User:Guy vandegrift/2019/Euler's equation - physical explanation

Euler's equation can be explained using physical arguments based on exponential growth and the simple harmonic oscillator.

In essence, we aim to "prove" the remarkable formula,

$e^{i\pi }=-1$ We must use quotation marks around words like "proof" in this discussion because this will not be a mathematical proof. Instead, we use an observation. When a pendulum is set in motion, and a pencil is put on a rotating disk at the right speed and radius, it can be noted that the motion can be described as:

$y(t)=A\sin \omega t$ This is shown in the figure for a mass/spring system. When combined with F=ma, physics can be used to construct our "proof".

To get in the mood for this, visit Casimir effect (zeta-regularization) and it's link to the "Astounding" YouTube video on Wikiversity.

Exponential growth

The formula for exponential growth of a bank account with an initial principle $P_{0}$ and a growth rate of $\alpha$ is:

$P(t)=P_{0}e^{\alpha t}$ WLOG we set $\alpha =P_{0}=1$ and find:

$\{\{f(x):f^{\,\prime }(x)=f(x){\text{ and }}f(0)=1\}\}$ To understand this notation, see Set notation. Next, we try this infinite series:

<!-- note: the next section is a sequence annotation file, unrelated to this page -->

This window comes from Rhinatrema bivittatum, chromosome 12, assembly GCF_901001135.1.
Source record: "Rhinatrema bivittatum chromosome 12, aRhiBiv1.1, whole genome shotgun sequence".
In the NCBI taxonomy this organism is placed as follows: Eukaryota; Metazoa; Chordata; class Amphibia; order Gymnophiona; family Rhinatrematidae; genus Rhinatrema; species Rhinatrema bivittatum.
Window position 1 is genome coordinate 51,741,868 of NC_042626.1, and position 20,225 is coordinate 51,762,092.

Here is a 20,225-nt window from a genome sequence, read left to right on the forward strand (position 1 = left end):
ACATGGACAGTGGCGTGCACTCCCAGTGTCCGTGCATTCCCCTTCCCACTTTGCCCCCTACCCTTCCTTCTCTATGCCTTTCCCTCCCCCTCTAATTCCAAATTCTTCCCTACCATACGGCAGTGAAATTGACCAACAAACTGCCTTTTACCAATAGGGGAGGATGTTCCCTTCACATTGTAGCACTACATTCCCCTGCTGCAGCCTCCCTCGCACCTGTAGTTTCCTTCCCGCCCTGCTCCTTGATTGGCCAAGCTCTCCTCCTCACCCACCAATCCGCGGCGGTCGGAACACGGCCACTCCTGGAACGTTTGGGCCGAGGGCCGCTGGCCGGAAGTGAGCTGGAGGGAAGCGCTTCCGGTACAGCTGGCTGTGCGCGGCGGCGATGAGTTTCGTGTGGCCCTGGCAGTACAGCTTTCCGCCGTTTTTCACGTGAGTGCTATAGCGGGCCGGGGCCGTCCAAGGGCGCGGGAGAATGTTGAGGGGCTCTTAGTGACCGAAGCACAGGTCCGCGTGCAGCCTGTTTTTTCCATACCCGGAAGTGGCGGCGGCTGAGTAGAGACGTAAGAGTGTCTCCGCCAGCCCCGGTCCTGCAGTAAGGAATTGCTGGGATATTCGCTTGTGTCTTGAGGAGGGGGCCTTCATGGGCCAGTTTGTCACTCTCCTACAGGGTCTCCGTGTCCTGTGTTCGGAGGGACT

$f(x)=\sum _{n=0}^{\infty }{\frac {x^{n}}{n!}}=1+x+{\frac {x^{2}}{2\cdot 1}}+{\frac {x^{3}}{3\cdot 2\cdot 1}}+{\frac {x^{4}}{4\cdot 3\cdot 2\cdot 1}}+...$ Note that

${\frac {d}{dx}}\left[1\quad +\;\quad x\quad +\quad {\frac {x^{2}}{2\cdot 1}}\quad +\;\quad {\frac {x^{3}}{3\cdot 2\cdot 1}}\quad +\;\quad {\frac {x^{4}}{4\cdot 3\cdot 2\cdot 1}}\right]=$ $\;\;\quad \left[0\quad +\quad 1\quad +\quad 2{\frac {x^{1}}{2\cdot 1}}\quad +\quad 3{\frac {x^{2}}{3\cdot 2\cdot 1}}\quad +\quad 4{\frac {x^{3}}{4\cdot 3\cdot 2\cdot 1}}\right]=f(x)$ This function, $f(x)$ , is known to us as $\mathrm {e} ^{x}$ .

Sines and Cosines This image shows approximations to sin x where the series is terminated at 1, 3, 5, 7, 9, 11 and 13.

Let us begin with the assumption that the solution to Newton's second law for a mass $m$ on spring with spring constant $k$ is a sine or cosine wave:

$F_{y}=ma_{y}=m{\tfrac {d^{2}}{dt^{2}}}y=-ky$ Again (WLOG) we set $m=k=1$ and replace the variable $t$ by $x$ . Also, replace the position $y$ by the function $g$ or $h$ , depending on whether we use a sine or cosine to describe the function.

Note that at $x=0$ , $sin(x=0)$ equals zero, and the slope of $cos(x)$ also equals zero at $x=0$ . This leads us on a search for infinite series solutions for two functions $g(x)$ and $h(x)$ that satisfy:

$\{\{g(x):g^{\,\prime \prime }(x)=-g(x){\text{ and }}g(0)=0\}\}$ $\{\{h(x):h^{\,\prime \prime }(x)=-h(x){\text{ and }}h(0)=1\}\}$ It is easy to show that:

$g(x)=x-{\frac {x^{3}}{3\cdot 2\cdot 1}}+{\frac {x^{5}}{5\cdot 4\cdot 3\cdot 2\cdot 1}}+...=\sin x$ $h(x)=1-{\frac {x^{2}}{2\cdot 1}}+{\frac {x^{4}}{4\cdot 3\cdot 2\cdot 1}}+...=\cos x$ Completing the "proof" that $e^{ix}=\cos x+i\sin x$ The rest of this proof is well-known. See for example Proof of Euler's Formula.

Note what happens when we set $x=-1$